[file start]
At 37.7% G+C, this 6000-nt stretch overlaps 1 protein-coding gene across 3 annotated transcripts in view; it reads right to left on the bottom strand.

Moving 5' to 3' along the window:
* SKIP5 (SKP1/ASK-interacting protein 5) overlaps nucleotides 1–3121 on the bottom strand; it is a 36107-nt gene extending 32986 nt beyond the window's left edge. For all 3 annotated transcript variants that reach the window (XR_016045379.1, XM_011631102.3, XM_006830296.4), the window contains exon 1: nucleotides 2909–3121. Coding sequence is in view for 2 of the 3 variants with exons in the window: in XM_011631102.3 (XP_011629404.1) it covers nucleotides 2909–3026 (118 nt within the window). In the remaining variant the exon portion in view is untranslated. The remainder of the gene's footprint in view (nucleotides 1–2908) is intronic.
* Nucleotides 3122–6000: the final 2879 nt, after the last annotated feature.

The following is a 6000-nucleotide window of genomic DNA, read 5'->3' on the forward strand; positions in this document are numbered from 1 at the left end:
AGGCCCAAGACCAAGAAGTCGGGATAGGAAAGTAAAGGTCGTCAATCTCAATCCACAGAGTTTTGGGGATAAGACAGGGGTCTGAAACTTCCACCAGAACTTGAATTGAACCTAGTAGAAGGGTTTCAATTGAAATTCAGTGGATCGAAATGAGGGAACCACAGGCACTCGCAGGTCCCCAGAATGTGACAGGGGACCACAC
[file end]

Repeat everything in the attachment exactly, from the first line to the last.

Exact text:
At 37.7% G+C, this 6000-nt stretch overlaps 1 protein-coding gene across 3 annotated transcripts in view; it reads right to left on the bottom strand.

Moving 5' to 3' along the window:
* SKIP5 (SKP1/ASK-interacting protein 5) overlaps nucleotides 1–3121 on the bottom strand; it is a 36107-nt gene extending 32986 nt beyond the window's left edge. For all 3 annotated transcript variants that reach the window (XR_016045379.1, XM_011631102.3, XM_006830296.4), the window contains exon 1: nucleotides 2909–3121. Coding sequence is in view for 2 of the 3 variants with exons in the window: in XM_011631102.3 (XP_011629404.1) it covers nucleotides 2909–3026 (118 nt within the window). In the remaining variant the exon portion in view is untranslated. The remainder of the gene's footprint in view (nucleotides 1–2908) is intronic.
* Nucleotides 3122–6000: the final 2879 nt, after the last annotated feature.

The following is a 6000-nucleotide window of genomic DNA, read 5'->3' on the forward strand; positions in this document are numbered from 1 at the left end:
AGGCCCAAGACCAAGAAGTCGGGATAGGAAAGTAAAGGTCGTCAATCTCAATCCACAGAGTTTTGGGGATAAGACAGGGGTCTGAAACTTCCACCAGAACTTGAATTGAACCTAGTAGAAGGGTTTCAATTGAAATTCAGTGGATCGAAATGAGGGAACCACAGGCACTCGCAGGTCCCCAGAATGTGACAGGGGACCACAC